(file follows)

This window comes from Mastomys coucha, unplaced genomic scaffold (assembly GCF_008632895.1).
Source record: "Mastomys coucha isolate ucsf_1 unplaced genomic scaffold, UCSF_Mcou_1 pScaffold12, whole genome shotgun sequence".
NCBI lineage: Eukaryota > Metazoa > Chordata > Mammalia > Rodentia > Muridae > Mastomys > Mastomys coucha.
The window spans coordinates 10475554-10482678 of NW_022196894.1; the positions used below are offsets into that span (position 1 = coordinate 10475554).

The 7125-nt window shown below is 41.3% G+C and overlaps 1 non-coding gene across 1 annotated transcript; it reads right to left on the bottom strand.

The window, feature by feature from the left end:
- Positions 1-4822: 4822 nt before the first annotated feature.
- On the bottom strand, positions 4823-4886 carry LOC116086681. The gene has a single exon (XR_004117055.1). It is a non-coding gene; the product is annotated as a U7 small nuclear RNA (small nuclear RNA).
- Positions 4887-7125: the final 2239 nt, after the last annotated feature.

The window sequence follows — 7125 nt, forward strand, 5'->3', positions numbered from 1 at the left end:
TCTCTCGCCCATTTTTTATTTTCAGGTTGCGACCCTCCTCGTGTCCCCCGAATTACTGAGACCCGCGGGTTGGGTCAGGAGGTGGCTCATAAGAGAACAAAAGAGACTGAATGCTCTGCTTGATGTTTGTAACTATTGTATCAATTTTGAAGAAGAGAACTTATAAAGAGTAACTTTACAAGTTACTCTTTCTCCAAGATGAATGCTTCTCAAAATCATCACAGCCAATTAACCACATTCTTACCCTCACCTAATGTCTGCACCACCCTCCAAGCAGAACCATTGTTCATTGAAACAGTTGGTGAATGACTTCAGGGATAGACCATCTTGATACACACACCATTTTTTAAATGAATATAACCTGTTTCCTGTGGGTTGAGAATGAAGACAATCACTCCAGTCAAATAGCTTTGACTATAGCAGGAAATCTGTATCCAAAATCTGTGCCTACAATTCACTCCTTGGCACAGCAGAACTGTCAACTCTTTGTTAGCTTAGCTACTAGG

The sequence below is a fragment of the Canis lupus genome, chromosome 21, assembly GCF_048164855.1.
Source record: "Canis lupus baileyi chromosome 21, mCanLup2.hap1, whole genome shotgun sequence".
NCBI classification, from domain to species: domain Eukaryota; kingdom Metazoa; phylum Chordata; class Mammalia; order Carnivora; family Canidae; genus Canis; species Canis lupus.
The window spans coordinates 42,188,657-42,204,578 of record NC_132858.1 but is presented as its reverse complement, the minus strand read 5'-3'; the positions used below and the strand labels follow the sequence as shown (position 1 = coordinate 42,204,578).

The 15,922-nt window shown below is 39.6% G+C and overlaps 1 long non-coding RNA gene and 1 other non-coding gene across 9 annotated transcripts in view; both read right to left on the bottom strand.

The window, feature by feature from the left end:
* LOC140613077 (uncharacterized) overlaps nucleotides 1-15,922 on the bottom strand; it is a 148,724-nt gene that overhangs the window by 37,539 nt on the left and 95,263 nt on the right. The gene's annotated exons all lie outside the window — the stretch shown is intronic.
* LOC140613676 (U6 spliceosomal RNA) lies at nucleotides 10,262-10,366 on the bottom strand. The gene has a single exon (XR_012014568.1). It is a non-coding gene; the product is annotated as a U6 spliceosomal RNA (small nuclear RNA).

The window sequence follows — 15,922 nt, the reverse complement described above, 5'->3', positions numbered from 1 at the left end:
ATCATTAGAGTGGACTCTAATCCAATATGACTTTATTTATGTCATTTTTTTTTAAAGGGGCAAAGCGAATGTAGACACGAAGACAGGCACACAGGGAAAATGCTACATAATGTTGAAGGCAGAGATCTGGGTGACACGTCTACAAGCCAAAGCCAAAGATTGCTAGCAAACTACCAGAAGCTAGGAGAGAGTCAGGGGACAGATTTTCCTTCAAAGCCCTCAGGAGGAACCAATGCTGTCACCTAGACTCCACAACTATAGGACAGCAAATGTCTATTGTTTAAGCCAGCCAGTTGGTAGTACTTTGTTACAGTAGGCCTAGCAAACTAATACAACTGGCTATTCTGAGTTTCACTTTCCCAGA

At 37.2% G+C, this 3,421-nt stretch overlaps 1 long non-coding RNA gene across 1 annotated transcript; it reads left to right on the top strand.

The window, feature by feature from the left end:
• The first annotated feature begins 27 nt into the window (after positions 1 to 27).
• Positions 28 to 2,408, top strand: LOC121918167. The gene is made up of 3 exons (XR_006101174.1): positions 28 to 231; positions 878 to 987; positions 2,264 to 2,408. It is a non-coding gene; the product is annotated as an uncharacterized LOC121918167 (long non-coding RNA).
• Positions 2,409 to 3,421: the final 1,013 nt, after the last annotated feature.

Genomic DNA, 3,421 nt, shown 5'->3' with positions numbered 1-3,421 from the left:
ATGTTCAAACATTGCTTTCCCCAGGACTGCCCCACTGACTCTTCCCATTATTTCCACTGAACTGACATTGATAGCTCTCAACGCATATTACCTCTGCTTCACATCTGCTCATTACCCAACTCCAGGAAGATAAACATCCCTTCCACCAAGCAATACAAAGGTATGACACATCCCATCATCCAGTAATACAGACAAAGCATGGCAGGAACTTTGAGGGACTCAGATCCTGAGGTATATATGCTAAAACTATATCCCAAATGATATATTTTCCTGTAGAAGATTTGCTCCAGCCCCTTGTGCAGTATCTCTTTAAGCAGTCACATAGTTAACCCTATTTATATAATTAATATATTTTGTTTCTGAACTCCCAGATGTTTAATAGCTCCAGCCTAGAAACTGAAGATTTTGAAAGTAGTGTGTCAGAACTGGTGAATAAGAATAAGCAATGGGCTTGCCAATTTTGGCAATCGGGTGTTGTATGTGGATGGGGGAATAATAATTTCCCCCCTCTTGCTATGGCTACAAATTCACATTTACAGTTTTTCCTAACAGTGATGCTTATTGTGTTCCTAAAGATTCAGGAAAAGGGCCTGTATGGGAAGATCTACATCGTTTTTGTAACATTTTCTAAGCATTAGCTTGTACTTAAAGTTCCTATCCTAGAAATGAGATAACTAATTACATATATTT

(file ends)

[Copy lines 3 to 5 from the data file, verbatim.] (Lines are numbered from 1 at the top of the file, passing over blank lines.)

NCBI lineage: Eukaryota > Metazoa > Chordata > Mammalia > Rodentia > Muridae > Mastomys > Mastomys coucha.
The window spans coordinates 10475554-10482678 of NW_022196894.1; the positions used below are offsets into that span (position 1 = coordinate 10475554).

The 7125-nt window shown below is 41.3% G+C and overlaps 1 non-coding gene across 1 annotated transcript; it reads right to left on the bottom strand.